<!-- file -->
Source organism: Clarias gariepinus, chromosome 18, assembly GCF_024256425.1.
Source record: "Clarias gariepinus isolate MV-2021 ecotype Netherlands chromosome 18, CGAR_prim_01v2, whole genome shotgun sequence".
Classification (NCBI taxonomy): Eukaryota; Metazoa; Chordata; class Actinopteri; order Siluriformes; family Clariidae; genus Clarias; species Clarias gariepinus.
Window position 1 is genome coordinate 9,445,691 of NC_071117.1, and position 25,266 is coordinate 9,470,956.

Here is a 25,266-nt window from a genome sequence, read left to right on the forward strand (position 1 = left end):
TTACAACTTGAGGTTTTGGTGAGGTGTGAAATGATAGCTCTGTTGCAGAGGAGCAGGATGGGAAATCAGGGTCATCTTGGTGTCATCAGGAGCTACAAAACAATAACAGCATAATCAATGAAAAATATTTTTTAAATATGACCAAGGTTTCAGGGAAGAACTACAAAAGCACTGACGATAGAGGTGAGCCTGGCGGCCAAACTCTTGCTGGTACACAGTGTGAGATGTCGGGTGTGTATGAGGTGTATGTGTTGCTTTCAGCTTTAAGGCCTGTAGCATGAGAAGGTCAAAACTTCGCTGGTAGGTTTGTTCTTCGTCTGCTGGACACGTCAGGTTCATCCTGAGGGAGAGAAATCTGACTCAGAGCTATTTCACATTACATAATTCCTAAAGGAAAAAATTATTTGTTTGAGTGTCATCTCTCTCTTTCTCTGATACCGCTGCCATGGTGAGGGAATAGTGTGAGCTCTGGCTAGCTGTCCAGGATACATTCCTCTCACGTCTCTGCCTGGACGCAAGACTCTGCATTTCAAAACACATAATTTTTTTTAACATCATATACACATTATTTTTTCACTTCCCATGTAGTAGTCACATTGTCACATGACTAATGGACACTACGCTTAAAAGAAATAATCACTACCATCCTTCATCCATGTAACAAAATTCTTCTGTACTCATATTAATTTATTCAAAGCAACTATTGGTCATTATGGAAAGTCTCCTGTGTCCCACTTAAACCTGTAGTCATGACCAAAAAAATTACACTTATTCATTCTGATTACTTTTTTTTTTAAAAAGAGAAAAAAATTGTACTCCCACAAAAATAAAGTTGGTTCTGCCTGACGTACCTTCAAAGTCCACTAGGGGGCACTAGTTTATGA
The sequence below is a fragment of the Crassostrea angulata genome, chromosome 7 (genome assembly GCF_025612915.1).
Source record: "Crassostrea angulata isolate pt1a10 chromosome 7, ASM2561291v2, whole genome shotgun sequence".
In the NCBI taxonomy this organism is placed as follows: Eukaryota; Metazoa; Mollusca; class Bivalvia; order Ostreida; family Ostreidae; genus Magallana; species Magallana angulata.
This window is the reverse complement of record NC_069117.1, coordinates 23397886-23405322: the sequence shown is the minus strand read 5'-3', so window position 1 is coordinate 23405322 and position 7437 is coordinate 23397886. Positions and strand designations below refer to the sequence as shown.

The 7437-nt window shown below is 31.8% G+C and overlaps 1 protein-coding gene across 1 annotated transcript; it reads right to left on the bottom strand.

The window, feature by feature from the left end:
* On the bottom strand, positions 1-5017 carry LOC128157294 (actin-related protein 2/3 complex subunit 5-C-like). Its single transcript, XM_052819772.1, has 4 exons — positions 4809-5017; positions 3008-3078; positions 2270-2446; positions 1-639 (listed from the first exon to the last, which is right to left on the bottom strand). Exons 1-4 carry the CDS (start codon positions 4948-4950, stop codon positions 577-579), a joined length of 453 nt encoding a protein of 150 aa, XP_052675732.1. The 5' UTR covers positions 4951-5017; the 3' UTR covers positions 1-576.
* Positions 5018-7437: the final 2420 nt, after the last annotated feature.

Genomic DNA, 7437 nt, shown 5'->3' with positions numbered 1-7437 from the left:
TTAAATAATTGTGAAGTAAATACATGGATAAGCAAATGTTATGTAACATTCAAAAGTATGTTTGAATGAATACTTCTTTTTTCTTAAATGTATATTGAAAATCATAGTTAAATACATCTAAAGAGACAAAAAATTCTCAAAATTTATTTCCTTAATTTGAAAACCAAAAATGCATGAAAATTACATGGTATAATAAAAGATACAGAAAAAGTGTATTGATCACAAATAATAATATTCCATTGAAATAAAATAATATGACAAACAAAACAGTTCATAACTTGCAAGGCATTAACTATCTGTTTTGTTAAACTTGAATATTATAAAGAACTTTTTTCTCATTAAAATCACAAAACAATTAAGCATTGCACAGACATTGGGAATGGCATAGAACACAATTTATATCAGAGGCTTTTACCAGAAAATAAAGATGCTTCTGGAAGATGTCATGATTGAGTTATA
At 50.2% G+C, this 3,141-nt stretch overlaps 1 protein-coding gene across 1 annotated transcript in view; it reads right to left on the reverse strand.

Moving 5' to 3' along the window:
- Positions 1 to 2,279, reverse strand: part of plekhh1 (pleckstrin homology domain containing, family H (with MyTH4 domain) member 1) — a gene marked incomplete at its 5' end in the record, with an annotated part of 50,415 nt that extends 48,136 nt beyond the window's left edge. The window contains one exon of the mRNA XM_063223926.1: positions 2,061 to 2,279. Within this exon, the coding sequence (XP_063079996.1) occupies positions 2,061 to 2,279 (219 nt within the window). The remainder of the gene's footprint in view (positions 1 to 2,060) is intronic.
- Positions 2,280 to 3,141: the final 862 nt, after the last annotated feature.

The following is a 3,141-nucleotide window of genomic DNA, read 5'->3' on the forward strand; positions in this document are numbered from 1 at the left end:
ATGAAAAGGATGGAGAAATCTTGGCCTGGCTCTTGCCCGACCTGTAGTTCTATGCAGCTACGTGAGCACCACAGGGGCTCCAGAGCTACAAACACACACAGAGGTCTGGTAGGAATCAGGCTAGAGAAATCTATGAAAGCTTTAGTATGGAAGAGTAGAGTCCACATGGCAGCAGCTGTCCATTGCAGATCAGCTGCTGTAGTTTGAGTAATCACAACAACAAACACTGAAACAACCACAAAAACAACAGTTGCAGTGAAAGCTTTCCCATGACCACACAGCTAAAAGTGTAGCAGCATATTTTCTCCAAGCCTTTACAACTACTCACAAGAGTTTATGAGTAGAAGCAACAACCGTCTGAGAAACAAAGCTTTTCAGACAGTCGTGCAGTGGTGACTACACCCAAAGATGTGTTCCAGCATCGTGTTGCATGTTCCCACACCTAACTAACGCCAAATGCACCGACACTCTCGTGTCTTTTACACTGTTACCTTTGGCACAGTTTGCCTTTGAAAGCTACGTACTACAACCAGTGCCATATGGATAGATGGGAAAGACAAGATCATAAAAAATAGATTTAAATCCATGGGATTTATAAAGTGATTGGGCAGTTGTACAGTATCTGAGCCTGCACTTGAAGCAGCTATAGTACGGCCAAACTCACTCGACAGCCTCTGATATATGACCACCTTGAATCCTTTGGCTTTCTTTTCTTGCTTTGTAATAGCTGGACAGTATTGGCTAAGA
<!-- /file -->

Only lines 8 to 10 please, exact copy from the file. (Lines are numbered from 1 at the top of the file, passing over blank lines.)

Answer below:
Source record: "Crassostrea angulata isolate pt1a10 chromosome 7, ASM2561291v2, whole genome shotgun sequence".
In the NCBI taxonomy this organism is placed as follows: Eukaryota; Metazoa; Mollusca; class Bivalvia; order Ostreida; family Ostreidae; genus Magallana; species Magallana angulata.
This window is the reverse complement of record NC_069117.1, coordinates 23397886-23405322: the sequence shown is the minus strand read 5'-3', so window position 1 is coordinate 23405322 and position 7437 is coordinate 23397886. Positions and strand designations below refer to the sequence as shown.